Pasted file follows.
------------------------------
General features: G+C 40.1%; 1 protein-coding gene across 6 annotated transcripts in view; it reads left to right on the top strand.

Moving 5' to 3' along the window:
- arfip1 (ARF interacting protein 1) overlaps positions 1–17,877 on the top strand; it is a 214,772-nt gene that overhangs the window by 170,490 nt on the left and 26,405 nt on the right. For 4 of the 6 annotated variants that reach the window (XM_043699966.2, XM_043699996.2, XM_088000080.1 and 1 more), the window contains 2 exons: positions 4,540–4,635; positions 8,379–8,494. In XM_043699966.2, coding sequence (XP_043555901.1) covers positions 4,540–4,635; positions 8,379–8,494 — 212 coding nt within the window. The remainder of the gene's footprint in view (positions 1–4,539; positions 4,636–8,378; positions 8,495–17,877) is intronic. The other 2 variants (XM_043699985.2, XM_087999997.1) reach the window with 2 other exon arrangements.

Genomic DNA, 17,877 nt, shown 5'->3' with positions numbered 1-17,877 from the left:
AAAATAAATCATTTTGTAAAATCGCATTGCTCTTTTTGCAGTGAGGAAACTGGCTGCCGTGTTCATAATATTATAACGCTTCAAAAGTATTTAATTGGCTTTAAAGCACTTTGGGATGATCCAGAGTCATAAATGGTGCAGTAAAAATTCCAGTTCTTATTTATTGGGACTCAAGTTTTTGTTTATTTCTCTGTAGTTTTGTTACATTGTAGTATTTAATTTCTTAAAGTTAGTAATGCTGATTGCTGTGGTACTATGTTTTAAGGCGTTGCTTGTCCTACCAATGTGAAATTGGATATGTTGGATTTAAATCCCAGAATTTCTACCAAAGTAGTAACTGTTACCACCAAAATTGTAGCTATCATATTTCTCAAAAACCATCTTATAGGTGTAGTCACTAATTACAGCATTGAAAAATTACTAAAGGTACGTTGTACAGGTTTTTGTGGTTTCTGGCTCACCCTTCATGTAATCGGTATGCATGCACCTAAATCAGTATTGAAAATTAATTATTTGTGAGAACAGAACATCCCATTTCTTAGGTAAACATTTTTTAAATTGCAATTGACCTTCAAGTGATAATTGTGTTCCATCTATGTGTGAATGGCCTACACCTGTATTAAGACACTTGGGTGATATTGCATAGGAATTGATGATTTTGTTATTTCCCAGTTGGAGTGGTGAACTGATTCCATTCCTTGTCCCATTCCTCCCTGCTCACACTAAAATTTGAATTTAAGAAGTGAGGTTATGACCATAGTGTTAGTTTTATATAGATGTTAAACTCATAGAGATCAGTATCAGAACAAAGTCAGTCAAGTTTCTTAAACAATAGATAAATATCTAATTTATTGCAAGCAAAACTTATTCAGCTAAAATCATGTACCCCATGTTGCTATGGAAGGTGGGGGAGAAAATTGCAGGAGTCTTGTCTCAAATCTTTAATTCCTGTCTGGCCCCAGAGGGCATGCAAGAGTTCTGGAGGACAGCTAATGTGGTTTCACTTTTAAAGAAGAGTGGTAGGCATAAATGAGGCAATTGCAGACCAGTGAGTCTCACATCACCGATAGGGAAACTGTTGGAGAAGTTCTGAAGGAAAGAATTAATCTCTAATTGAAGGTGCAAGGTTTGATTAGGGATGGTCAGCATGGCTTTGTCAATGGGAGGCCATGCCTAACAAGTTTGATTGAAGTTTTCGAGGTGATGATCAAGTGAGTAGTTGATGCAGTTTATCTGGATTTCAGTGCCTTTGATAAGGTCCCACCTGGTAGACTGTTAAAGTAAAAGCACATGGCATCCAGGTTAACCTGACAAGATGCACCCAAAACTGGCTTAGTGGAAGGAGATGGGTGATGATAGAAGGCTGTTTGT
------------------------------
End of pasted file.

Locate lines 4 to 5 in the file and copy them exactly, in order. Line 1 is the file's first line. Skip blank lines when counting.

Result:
Genomic DNA, 17,877 nt, shown 5'->3' with positions numbered 1-17,877 from the left:
AAAATAAATCATTTTGTAAAATCGCATTGCTCTTTTTGCAGTGAGGAAACTGGCTGCCGTGTTCATAATATTATAACGCTTCAAAAGTATTTAATTGGCTTTAAAGCACTTTGGGATGATCCAGAGTCATAAATGGTGCAGTAAAAATTCCAGTTCTTATTTATTGGGACTCAAGTTTTTGTTTATTTCTCTGTAGTTTTGTTACATTGTAGTATTTAATTTCTTAAAGTTAGTAATGCTGATTGCTGTGGTACTATGTTTTAAGGCGTTGCTTGTCCTACCAATGTGAAATTGGATATGTTGGATTTAAATCCCAGAATTTCTACCAAAGTAGTAACTGTTACCACCAAAATTGTAGCTATCATATTTCTCAAAAACCATCTTATAGGTGTAGTCACTAATTACAGCATTGAAAAATTACTAAAGGTACGTTGTACAGGTTTTTGTGGTTTCTGGCTCACCCTTCATGTAATCGGTATGCATGCACCTAAATCAGTATTGAAAATTAATTATTTGTGAGAACAGAACATCCCATTTCTTAGGTAAACATTTTTTAAATTGCAATTGACCTTCAAGTGATAATTGTGTTCCATCTATGTGTGAATGGCCTACACCTGTATTAAGACACTTGGGTGATATTGCATAGGAATTGATGATTTTGTTATTTCCCAGTTGGAGTGGTGAACTGATTCCATTCCTTGTCCCATTCCTCCCTGCTCACACTAAAATTTGAATTTAAGAAGTGAGGTTATGACCATAGTGTTAGTTTTATATAGATGTTAAACTCATAGAGATCAGTATCAGAACAAAGTCAGTCAAGTTTCTTAAACAATAGATAAATATCTAATTTATTGCAAGCAAAACTTATTCAGCTAAAATCATGTACCCCATGTTGCTATGGAAGGTGGGGGAGAAAATTGCAGGAGTCTTGTCTCAAATCTTTAATTCCTGTCTGGCCCCAGAGGGCATGCAAGAGTTCTGGAGGACAGCTAATGTGGTTTCACTTTTAAAGAAGAGTGGTAGGCATAAATGAGGCAATTGCAGACCAGTGAGTCTCACATCACCGATAGGGAAACTGTTGGAGAAGTTCTGAAGGAAAGAATTAATCTCTAATTGAAGGTGCAAGGTTTGATTAGGGATGGTCAGCATGGCTTTGTCAATGGGAGGCCATGCCTAACAAGTTTGATTGAAGTTTTCGAGGTGATGATCAAGTGAGTAGTTGATGCAGTTTATCTGGATTTCAGTGCCTTTGATAAGGTCCCACCTGGTAGACTGTTAAAGTAAAAGCACATGGCATCCAGGTTAACCTGACAAGATGCACCCAAAACTGGCTTAGTGGAAGGAGATGGGTGATGATAGAAGGCTGTTTGT